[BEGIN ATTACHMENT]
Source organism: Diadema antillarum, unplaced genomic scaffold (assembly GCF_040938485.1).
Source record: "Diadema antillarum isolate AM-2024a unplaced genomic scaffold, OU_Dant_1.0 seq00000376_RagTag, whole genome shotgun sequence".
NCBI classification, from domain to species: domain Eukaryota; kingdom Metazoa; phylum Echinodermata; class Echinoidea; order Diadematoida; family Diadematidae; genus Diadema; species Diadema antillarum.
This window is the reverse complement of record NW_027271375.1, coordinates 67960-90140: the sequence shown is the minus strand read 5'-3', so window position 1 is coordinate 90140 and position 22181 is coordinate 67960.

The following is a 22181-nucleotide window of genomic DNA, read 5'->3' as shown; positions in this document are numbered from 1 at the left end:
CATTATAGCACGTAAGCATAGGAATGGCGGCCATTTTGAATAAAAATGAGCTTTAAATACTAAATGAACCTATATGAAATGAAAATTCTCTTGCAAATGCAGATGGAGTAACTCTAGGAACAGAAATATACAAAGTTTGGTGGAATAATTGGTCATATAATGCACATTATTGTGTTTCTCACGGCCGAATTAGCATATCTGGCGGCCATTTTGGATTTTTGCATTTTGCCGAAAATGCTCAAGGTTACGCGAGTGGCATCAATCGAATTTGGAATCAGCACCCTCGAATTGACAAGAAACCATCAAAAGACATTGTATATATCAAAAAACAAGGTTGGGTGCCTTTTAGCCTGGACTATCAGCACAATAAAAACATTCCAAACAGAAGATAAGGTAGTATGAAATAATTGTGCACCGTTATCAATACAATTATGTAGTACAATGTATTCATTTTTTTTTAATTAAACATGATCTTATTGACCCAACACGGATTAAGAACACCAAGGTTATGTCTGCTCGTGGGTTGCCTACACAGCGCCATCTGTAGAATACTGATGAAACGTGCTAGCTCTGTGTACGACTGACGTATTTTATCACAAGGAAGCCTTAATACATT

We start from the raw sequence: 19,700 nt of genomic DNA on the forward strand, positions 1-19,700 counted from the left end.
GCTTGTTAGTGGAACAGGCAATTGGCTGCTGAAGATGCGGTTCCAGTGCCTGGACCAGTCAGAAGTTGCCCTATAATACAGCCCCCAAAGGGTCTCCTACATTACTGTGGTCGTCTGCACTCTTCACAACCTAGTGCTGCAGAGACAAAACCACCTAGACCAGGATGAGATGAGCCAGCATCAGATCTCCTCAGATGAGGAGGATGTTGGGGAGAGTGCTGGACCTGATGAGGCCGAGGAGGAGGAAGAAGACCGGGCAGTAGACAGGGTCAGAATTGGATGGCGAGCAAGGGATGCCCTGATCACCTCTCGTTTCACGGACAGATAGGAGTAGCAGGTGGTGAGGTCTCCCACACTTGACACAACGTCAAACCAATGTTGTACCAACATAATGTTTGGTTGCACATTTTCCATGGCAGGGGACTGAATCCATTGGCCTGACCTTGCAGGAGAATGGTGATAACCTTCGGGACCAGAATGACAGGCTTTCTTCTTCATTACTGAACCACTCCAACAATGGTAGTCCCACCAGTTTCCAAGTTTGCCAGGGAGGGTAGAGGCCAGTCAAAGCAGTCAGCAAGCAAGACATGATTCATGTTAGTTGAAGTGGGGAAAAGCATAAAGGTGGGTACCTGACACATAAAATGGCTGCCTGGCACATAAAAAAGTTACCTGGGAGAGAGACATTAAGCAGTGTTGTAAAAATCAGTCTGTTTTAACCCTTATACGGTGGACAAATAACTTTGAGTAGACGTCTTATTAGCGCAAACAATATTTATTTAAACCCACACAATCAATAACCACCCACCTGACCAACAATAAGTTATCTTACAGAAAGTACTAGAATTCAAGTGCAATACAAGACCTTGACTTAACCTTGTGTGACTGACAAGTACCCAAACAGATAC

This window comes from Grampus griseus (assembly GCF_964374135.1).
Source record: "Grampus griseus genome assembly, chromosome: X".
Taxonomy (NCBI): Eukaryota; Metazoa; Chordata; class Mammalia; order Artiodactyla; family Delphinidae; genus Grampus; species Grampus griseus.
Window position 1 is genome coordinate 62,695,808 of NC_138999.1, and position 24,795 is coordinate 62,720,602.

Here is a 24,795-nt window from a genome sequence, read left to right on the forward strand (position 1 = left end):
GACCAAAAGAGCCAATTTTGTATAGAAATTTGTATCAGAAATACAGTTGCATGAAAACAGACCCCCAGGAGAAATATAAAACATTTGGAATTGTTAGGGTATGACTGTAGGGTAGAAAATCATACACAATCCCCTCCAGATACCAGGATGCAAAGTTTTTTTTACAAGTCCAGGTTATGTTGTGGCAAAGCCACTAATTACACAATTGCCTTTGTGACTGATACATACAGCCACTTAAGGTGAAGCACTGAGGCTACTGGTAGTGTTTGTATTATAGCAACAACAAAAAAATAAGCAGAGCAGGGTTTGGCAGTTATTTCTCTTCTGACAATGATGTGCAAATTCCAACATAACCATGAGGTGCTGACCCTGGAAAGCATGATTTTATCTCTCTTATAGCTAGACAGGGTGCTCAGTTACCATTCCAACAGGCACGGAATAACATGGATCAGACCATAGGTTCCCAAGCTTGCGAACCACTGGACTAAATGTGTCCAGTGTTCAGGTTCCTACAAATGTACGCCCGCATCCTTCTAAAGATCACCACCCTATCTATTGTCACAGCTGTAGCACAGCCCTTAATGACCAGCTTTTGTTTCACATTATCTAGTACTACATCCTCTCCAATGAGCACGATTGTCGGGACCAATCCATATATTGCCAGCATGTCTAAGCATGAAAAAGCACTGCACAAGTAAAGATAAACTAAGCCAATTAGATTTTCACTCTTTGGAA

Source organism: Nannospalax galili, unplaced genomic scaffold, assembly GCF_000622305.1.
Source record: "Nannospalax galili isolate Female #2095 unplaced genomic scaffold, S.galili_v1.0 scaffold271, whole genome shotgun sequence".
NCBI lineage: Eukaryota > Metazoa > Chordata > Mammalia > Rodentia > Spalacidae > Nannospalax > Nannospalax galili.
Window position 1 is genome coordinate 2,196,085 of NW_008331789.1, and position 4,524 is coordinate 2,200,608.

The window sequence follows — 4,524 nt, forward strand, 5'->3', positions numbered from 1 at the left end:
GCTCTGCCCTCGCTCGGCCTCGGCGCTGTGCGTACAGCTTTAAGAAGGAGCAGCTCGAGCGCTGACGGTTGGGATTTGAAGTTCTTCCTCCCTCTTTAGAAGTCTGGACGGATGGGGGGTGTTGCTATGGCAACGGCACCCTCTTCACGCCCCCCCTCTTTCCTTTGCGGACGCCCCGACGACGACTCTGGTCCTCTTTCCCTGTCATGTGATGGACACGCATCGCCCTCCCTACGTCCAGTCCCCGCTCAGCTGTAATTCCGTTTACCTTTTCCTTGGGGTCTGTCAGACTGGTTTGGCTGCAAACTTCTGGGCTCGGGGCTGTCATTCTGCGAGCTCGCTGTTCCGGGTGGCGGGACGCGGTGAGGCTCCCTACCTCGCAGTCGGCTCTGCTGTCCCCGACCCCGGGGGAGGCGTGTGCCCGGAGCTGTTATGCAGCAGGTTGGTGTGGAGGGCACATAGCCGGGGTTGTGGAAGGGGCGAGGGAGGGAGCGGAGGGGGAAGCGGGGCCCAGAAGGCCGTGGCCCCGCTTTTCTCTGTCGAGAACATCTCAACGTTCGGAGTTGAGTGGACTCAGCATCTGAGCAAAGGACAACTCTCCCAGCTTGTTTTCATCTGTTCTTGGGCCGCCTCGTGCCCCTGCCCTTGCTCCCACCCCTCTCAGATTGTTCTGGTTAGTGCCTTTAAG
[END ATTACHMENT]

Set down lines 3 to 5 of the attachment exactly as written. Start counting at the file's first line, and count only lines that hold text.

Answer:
NCBI classification, from domain to species: domain Eukaryota; kingdom Metazoa; phylum Echinodermata; class Echinoidea; order Diadematoida; family Diadematidae; genus Diadema; species Diadema antillarum.
This window is the reverse complement of record NW_027271375.1, coordinates 67960-90140: the sequence shown is the minus strand read 5'-3', so window position 1 is coordinate 90140 and position 22181 is coordinate 67960.

The following is a 22181-nucleotide window of genomic DNA, read 5'->3' as shown; positions in this document are numbered from 1 at the left end: